(Heads up: if you make a purchase through any Amazon links in this post, I do receive a small percentage of the sale.)
When last we left our fearless readers, I had given up on Les Miserables for a season. Instead I turned toward the next month’s readings and some lighter, though still important, fare. I’m pleased to report that I put away four books in the last month!
I guess it shows that what you put on your plate has some effect on how fast you chew. And how much you enjoy your meal.
Let’s just say that I’ve been eating well! I enjoyed all four books that I read since we last talked. And I’ve got a few more on my plate for the remainder of the year.
Speaking of the year coming to a close, I’m wondering if y’all are getting a little burned out on assigned reading. Unless there are significant numbers of you asking for reading suggestions, I just might omit that part of the program in 2013. So, give it some thought, eh? Let me know.
So, here’s the lowdown on my month’s reading.
Happier at Home
I tackled Happier at Home first because I certainly did not want to show up to class unprepared twice in a row. I’d requested a review copy, so it was nice to have it ready and waiting for me. I didn’t need to stand in line at the library or anything. I really enjoyed the book, the sequel to Gretchen Rubin’s Happiness Project. It wasn’t the “life changing” book that her first book was for me, but it resonated with me on a number of levels.
It made me think about making our home more homey. I rearranged some furniture, made a better effort at the pre-bedtime pick-up, and overall gave my home the once over to see what we can improve to make home even better.
This book was in many ways a refresher course in The Happiness Project. I was reminded to be more intentional about my home and life and how I spend my time. I enjoyed the book immensely and found that it gave me a good burst of encouragement.
Make the Bread, Buy the Butter
Several of you mentioned the book, Make the Bread, Buy the Butter as being helpful to you in your cooking and shopping. So when I was sent a review copy, I knew it would be time well-spent.
I devoured this book, like so much fresh baked bread and butter. I found it to be an extremely interesting analysis of what you should buy and what you should make yourself — when it comes to food. In a sense it was a lot like Anne’s Buy or DIY? flowchart.
That said, I disagreed with the author on a number of points. Seeing as we’re both native Californians, I found this additionally interesting. But, Jennifer Reese grew up in Northern California while I am a Southern California girl. And that has made all the difference.
She says buy your burritos, make your Chinese food. I say just the opposite. Asian influences are prevalent in the northern part of the state while Latino influences are strong here in the south. ‘Nuf said.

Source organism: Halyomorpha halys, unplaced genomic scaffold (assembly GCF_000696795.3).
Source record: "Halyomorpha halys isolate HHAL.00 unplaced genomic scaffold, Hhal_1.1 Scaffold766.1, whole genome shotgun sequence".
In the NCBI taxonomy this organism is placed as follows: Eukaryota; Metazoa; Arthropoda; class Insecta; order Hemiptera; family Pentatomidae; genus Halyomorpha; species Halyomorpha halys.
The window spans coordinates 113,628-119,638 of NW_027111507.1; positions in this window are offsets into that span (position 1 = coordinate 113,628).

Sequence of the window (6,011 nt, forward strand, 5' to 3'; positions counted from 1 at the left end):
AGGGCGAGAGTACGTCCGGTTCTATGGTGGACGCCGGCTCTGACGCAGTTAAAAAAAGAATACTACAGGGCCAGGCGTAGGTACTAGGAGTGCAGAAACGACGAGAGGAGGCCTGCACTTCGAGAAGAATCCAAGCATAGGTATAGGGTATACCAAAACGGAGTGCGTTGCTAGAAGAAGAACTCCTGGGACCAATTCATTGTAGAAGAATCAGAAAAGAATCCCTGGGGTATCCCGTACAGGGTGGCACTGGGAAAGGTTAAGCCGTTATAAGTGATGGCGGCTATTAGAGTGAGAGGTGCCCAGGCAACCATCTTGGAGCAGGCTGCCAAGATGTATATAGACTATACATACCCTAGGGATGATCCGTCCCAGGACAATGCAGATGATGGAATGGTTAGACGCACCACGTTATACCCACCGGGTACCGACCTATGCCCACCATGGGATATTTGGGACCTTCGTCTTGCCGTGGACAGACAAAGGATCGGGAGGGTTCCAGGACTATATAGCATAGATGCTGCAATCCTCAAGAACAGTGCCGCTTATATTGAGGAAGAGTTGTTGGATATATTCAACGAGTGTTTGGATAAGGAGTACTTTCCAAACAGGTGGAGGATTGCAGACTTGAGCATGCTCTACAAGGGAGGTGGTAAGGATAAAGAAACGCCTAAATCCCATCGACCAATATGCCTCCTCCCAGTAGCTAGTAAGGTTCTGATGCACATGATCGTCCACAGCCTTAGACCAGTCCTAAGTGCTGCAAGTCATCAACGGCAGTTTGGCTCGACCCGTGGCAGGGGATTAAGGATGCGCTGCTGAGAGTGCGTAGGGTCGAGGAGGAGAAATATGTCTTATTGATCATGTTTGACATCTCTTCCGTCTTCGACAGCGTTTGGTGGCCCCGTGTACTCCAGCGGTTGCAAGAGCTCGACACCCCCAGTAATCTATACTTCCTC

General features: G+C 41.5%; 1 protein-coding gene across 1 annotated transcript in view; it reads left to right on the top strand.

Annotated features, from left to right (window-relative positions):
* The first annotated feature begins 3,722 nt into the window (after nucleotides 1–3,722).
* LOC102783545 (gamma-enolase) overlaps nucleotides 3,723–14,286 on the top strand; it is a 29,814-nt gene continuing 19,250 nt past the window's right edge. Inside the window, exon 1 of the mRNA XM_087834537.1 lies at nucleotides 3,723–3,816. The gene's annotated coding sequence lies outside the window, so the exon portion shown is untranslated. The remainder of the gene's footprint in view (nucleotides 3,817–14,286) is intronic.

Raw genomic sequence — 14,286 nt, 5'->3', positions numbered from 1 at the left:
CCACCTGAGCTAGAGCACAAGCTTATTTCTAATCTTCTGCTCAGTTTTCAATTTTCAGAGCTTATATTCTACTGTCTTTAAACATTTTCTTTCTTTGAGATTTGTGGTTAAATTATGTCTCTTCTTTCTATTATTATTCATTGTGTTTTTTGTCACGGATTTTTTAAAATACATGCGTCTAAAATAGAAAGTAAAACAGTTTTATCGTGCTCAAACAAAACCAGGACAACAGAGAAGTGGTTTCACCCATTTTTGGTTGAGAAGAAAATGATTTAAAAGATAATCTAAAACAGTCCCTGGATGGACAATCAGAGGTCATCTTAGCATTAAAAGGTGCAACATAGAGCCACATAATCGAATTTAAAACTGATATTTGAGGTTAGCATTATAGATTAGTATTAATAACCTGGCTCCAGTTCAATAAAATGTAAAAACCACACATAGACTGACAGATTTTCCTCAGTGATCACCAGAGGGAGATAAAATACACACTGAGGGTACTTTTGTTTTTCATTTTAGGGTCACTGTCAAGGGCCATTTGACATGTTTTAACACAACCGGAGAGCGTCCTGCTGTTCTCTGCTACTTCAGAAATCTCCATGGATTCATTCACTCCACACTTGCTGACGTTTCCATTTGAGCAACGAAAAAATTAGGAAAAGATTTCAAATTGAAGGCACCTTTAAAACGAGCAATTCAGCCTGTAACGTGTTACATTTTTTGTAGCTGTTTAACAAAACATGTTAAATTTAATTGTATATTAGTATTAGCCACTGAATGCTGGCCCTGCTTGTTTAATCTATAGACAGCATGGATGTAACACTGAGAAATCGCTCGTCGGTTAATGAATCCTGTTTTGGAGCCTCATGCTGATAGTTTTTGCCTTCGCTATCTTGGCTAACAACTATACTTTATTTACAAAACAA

Despite our differences of opinion, I found the book fascinating. She has tackled some culinary projects that I would never dream of attempting, like making homemade cheese and prosciutto. More power to her!
Did I mention that she is hilarious? She’s not afraid to mince words — or use what some might consider profanity. But, it’s not overdone like some food bloggers-turned-writers-that-I-can’t-read-even-though-their-book-was-made-into-a-movie. #justsaying
French Kids Eat Everything
French Kids Eat Everything by Karen Le Billon was another recommendation from you smart people. By the time I heard the name three times, I was in line at the library to get a copy. Oh la la, did this make me think.
La Famille Le Billon, composed of a Canadian mother and a French father and two young children relocated to France for a year. There mom learned how much she had spoiled and coddled her children. They were fussy eaters and sorely out of place among their French classmates, cousins, and friends.
What resulted was Maman’s efforts to understand French culture, and specifically, how they get their children to eat a wide range of foods.
While I’ve never considered my kids truly picky, I know that their tastes have grown a lot since we started getting a weekly produce box. Though we’ve come quite far in expanding our culinary horizons, this book helped me see that we still have far to go. The author identifies 10 “rules” that the French live by, sometimes unconsciously. I think that all of them serve as great guidelines toward helping us and our kids have healthy attitudes about food.
I feel like my eyes were opened a bit. I have some things to work on in my family’s diet, but I feel well-equipped to do so, thanks in part to this book.
I first heard about Bob Goff in a book I read last Christmas, A Million Miles in a Thousand Years. THAT book is amazing. Author Don Miller mentions his friend Bob in that book. Bob lives in San Diego and hosts a parade down his street every New Year’s Day. I wanted to go last year. This year we might.
I ordered the book off Amazon and started reading Love Does on our fall vacation in September. I had heard good things about the book, but mostly wanted to find out more about this crazy guy named Bob.
Yes, crazy. He answers my tweets and gives me his email address. Not only that, he lists his phone number in the back of the book and says to call him if you ever need him.
He’s an amazing man with an even more amazing picture of Jesus. It shows in the book. My two oldest sons both read the book along with me. In fact, they finished it before I did. Hubs is almost half-way through. We are inspired by the way that Bob loves people, opens himself up, leaves himself vulnerable. I can’t even fathom all that he does. All that love does.
You really do need to read the book. I know I need to change my life based on it; I’m just not sure how.
So, those are my good reads for the month.
Have you been Booking It?
Tell us about the books you’ve read! If you read Happier at Home by Gretchen Rubin, be sure to tell us what you thought of it.